2016-09-23 / Health & Wellness

Teens stand up against suicide

By Melissa Simon

Adrian Schemm is all too familiar with the suicidal thoughts many young people deal with.

The Grace Brethren High School senior said he was bullied as a child. As a consequence, he thought about killing himself.

“I tried to overcome the suicidal thoughts on my own, but in the end what really helped me was a kid that I went to school with. He told the bullies to back off and said if anything happened again to let him know and he would deal with it,” the 17-year-old said. “It was honestly a blessing and it helped me get back on my feet and to realize that people do care about me.”

That message of not being alone is what Adrian and fellow members of the Simi Valley Youth Council are hoping to spread at a suicide-prevention workshop Sept. 29 at the Simi Valley Public Library.

The youth council, a group of kids between the ages of 12 and 17 that advises the City Council on issues affecting young people in the community, will present the workshop in conjunction with the library and the Rancho Simi Recreation and Park District for National Suicide Prevention Month.

“My hope is that it encourages teens to spread the word that they aren’t alone and there are people to talk to,” Adrian said. “I know it feels like you’re stuck in a corner, but you have more of an open space than you think. Don’t be afraid to reach out.”

Youth council member Zalma Quezada, said she was personally affected when a friend attempted to commit suicide several times in sixth grade.

“It was very hard for me because she was almost successful and her parents didn’t even notice. She asked me what the point of living was if no one noticed what was going on,” the 16-year-old Santa Susana High School junior said. “I was in my first term on the youth council then and it really made me want to make a difference and help others going through similar situations.”

Zalma said she had a hand in creating the suicide prevention workshop, which is now in its second year.

“I want teens to learn how to help their friends, to seek help and not just let their friends go through it alone,” she said. “My biggest mistake when my friend was going through what she was is that I never sought help. I want to change that for others.”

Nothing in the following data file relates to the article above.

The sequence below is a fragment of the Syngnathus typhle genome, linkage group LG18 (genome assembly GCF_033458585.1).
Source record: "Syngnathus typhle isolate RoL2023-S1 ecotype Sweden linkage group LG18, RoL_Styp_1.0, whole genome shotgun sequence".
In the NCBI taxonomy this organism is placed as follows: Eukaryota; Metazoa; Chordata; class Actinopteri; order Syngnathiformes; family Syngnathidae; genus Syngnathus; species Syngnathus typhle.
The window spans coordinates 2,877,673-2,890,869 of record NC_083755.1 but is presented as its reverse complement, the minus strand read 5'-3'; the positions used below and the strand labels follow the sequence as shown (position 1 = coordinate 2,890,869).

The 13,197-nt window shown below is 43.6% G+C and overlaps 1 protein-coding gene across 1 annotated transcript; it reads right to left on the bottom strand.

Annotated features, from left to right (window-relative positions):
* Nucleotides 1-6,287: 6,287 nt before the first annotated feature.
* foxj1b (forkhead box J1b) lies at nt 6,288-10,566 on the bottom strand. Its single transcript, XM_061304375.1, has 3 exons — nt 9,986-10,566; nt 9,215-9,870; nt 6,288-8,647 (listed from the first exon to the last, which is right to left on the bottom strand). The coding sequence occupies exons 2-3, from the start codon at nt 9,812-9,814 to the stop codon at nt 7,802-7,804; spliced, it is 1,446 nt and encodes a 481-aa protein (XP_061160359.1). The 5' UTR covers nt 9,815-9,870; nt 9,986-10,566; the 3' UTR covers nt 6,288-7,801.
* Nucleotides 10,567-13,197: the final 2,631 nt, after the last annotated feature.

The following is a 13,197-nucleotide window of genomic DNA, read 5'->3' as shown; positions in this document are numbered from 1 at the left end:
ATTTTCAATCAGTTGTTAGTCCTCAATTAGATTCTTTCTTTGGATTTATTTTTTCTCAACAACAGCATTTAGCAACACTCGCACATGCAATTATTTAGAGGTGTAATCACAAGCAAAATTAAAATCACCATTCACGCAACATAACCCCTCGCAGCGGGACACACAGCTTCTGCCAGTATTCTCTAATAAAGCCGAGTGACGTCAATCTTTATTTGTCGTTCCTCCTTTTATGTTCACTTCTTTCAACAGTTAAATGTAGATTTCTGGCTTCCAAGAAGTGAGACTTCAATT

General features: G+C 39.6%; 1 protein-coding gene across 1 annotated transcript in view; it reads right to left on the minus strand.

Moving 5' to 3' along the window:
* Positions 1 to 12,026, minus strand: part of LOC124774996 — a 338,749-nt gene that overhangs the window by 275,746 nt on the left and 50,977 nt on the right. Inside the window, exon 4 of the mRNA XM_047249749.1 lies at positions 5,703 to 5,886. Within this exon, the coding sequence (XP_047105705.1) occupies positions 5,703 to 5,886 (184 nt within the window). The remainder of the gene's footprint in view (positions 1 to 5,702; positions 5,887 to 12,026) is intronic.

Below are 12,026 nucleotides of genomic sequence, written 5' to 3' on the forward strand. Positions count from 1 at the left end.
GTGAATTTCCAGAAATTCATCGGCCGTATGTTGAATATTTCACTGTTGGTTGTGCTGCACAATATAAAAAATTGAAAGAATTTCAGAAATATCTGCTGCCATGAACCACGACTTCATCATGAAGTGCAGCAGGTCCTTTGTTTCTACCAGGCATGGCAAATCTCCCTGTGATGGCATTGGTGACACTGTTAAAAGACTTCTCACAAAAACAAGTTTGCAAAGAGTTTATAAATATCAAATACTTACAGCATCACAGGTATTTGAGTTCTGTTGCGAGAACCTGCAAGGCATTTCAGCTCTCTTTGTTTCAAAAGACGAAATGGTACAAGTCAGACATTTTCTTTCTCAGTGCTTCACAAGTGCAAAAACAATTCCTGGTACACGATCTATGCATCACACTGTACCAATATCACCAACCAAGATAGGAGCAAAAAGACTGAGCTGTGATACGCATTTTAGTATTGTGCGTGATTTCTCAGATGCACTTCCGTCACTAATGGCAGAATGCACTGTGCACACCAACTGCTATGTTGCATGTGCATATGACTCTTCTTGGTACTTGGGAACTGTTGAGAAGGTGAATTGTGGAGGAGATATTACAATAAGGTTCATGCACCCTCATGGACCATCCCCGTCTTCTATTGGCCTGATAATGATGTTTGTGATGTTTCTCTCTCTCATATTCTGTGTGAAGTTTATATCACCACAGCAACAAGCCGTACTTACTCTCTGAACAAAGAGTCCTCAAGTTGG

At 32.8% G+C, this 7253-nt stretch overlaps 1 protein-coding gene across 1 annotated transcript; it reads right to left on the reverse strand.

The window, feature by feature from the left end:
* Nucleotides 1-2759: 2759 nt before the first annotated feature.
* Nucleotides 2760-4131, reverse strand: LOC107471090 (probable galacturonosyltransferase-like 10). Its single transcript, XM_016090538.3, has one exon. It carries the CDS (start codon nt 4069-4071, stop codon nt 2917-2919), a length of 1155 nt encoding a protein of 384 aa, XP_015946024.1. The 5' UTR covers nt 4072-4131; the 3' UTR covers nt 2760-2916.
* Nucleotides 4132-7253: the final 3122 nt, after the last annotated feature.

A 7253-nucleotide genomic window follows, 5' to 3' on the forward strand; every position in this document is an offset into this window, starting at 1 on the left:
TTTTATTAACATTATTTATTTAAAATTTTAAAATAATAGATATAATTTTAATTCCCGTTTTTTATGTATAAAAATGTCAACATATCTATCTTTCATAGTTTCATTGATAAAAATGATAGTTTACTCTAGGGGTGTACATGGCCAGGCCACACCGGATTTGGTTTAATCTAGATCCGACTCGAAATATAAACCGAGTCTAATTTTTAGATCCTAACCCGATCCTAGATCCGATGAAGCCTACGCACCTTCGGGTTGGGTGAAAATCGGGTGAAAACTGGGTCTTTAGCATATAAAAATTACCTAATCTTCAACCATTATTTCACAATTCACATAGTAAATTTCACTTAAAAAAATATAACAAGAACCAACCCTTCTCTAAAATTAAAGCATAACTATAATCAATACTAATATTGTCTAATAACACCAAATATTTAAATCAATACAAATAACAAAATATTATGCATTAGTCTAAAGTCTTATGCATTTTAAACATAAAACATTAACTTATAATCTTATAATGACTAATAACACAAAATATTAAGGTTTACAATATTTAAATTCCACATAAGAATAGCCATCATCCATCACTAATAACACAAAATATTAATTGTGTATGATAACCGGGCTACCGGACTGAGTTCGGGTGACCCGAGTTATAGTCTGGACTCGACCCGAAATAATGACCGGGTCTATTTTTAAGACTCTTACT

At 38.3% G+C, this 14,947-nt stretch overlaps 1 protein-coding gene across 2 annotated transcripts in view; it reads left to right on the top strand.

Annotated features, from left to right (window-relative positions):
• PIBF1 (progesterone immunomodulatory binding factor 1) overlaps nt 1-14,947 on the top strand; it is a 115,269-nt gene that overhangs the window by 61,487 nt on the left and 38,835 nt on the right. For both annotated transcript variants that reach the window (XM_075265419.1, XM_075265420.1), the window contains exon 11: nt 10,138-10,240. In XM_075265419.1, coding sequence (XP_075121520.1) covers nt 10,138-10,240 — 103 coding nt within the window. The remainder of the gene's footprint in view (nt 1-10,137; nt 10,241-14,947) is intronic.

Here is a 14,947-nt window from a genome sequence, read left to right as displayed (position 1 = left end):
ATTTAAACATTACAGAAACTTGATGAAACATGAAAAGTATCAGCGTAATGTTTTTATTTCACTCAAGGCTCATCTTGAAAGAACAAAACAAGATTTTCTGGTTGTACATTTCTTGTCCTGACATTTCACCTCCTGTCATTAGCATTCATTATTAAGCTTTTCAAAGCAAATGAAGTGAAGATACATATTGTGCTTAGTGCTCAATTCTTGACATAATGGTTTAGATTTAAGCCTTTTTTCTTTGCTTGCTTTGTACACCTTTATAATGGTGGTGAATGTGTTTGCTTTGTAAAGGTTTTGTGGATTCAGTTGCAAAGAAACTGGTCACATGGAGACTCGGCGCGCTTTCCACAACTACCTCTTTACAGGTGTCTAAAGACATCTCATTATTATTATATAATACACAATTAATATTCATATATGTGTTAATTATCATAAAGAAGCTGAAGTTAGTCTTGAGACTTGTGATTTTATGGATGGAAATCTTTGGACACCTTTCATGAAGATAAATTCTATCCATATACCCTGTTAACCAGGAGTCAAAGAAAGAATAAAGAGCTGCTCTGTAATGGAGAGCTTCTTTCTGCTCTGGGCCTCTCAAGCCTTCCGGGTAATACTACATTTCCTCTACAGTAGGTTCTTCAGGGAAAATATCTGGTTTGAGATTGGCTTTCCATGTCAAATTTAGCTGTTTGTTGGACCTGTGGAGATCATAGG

‘Hope and help’

Nationally, one in every 10 high school students reports having attempted suicide, while one in every six has considered it, said Kiran Sahota, spokesperson for Ventura County Behavioral Health.

“When you think of teens and what they go through, you can’t really pinpoint one predictor of why they attempt or commit suicide,” Sahota said. “It could be sexual identity, losing a loved one, divorce, moving to a new location, or friendship or relationship issues. And we also have this thing called social media stress, which can also have an impact.”

In Ventura County between 2012 and 2014, adolescents ages 12 to 17 years old attempted suicide at a rate of 156 per 100,000, said Robert Levin, a Ventura County public health officer. The rate for adults was 78 per 100,000, he said.

“We are very concerned about suicide and we collaborate with others in the county that are mounting efforts to deal with it,” Levin said. He believes suicide is preventable.

“Suicide Prevention Month has become bigger and more important in the last few years and we’re hoping there will be more and more agencies involved that we can work with,” he continued. “We’re hoping there’ll be more and more funds available to come up with innovative projects to combat suicide.”

One such effort, Sahota said, is SafeTALK, which stands for suicide alertness for everyone, Talk, Ask, Listen and Keep safe. The training program geared toward high school students aims to prepare anyone over the age of 15 to identify people with thoughts of suicide and connect them to first-aid resources.

In addition, the Simi Valley Unified School District has a list of crisis hotlines on the back of high school students’ identification cards, which is something Sahota said she’d like to see implemented countywide.

“They say for every one person that dies from suicide, it affects 157 other people, so imagine the impact on an entire school if a student commits suicide,” she said.

“In Ventura County, we’re looking at offering hope and help when someone is in despair,” Sahota continued. “Hope is being willing to have that conversation. And oftentimes by simply taking the time to listen, that in itself can make a difference between choosing life or suicide.”

To learn about the warning signs of suicide, visit wellnesseveryday.org or suicideispreventable.org.


The suicide prevention workshop is from 6 to 7:30 p.m. Thurs., Sept. 29 in the Simi Valley Public Library’s community room, 2969 Tapo Canyon Road. For more information, contact the library at (805) 526-1735 or visit simivalleylibrary.org.

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